The Ravens quarterback is not out to win. He’s out to destroy his opponents, to bury them under so many points, both passed and rushed. His mindset is insanely competitive.
He’s been compared to Mike Vick, but he passes more, and he’s been hailed as a prototype revolutionizing football for future generations of QBs, who ought to be both athletic like a running back and precise passers. The 22-year-old, who outgunned both Tom Brady and Russell Wilson in double digits this season, is charging madly into the NFL’s MVP.
On top of all that, Lamar Jackson is a Christian, who credited his faith when he won the Heisman Trophy as a sophomore in 2016 at the University of Louisville.
“First and foremost, before I go further along in my speech, I want to thank my Lord and Savior, Jesus Christ,” Lamar said. “Without Him, none of us would be here right now.”
Lamar Jackson lost his dad in an automobile accident when he was eight. From then on, his single mother raised Lamar and his siblings in poverty in Pompano Beach, Florida. He credits Mom with doing her best to fill the role of Mom and Dad.
And the role of football coach.
Felicia Jones was a passionate athlete herself and pushed her son into football. Even at eight, he outran and outpassed all the other kids in Pop Warner football. Felicia watched intently from the sidelines and then took little Lamar home to give him more drills, either ones she saw or ones she made up. She even tackled him roughly so that he would intensify his game to beat bigger people.
“People don’t believe me,” Jackson said on ESPN. “She was an athlete. She used to play basketball. She saw what we were able to do, and she’d go back there and play football with us. She was just making us tougher because she’s older, so she’s bringing power that we’re not used to feeling. We didn’t take it like anything different.”
In addition to intense workouts, she drilled Lamar with a code of moral principles called The Super 8: God, prayer, faith, family, education, sacrifice, character and discipline.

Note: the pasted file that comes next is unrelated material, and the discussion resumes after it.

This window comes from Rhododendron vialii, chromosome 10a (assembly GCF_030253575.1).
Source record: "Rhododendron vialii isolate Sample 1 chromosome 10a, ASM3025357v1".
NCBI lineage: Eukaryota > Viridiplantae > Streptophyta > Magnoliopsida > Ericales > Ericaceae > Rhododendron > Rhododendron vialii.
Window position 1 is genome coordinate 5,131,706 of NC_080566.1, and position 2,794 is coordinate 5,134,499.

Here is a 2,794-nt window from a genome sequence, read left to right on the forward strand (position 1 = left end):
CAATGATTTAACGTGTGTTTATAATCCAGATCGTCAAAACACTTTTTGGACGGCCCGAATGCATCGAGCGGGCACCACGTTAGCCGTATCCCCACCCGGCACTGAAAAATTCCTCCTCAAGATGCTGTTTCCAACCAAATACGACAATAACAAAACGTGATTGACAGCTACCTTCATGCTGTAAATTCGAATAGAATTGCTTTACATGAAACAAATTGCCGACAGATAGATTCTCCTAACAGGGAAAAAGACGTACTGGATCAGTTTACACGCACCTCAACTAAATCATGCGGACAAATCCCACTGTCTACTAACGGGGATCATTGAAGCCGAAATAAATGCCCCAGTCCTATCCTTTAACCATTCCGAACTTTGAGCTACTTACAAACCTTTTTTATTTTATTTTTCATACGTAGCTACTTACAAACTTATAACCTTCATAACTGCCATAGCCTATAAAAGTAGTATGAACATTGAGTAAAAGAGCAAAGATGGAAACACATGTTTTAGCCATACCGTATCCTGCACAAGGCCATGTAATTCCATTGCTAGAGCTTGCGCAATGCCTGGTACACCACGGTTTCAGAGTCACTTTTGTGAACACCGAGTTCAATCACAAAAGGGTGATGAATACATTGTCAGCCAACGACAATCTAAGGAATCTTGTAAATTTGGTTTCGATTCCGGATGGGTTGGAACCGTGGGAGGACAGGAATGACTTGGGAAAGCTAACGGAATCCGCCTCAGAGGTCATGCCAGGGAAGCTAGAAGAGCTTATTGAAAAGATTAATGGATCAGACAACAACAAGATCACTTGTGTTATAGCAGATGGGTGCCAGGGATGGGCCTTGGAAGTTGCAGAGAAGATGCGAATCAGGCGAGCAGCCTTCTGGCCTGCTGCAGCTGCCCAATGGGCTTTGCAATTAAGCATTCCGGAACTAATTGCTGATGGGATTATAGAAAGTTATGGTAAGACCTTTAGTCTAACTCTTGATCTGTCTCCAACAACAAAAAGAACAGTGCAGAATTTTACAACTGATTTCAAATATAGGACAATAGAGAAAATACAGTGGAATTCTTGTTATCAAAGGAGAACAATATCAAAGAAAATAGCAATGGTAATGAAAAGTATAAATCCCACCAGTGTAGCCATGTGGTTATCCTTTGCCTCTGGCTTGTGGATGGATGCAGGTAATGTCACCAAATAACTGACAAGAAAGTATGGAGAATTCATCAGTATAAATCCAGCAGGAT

By the time Lamar got to college he was a football machine, chewing up opponents and spitting them out. In his opening game during his sophomore year, he established the school record scoring eight touchdowns, all in the first half. He went on to become the youngest ever recipient of the Heisman trophy at age 19.
But when it came time for the NFL draft in 2018, 28 teams overlooked him in their picks. He was the last pick of the first round.
But the snub only inspired him. Lamar and his mom, who acted as his agent, remembered and repeated Matt. 20:16: “The last will be first, and the first last,” according to CBS Sports. He wasn’t a first in the NFL draft; he came in last. Now on the football field, he determined to finish first.
Lamar made his debut when Baltimore Ravens starting QB Joe Flacco was injured in 2018. He carried to victory against the Buffalo Bills passing for 24 yards and rushing for 39 yards. He was so good, coaches scrapped their offense plan centered around Flacco and redesigned everything for Lamar.
In 2019 for the season-opener against the Miami Dolphins, Lamar became the youngest quarterback to achieve a perfect passer rating in the 59-10 win. During Week 2 against the Arizona Cardinals, he rushed 120 yards and three for 272 yards, setting a franchise record for the most TD passes in the first two games.
Lamar electrifies his team and inspires them to give 110%. He’s fast and befuddles defenders with his trademark quick switch. He absolutely snuffed the Los Angeles Rams and fought to win against the San Francisco 49ers, one of the toughest teams in the NFL right now. The 49ers focused on shutting Lamar down, and he still ran the ball for 100 yards.
ESPN pundits went ecstatic, calling him freakishly good. He has made the running back redundant. With Lamar, the Ravens are a nightmare team for defensives, killing with both the pass and the run.
Lamar is tearing down stereotypes of the black quarterback as a tough guy whose passing is not so precise. Doubtless, he’ll inspiring a future generation of players just like Michael Jordan did in basketball. But will anyone ever be as good as him? He may be a once-in-a-lifetime superstar.
“He can stand there and throw it and beat you that way,” says Kliff Kingsbury, coach of the Cardinals. “And he can beat you with his legs.”
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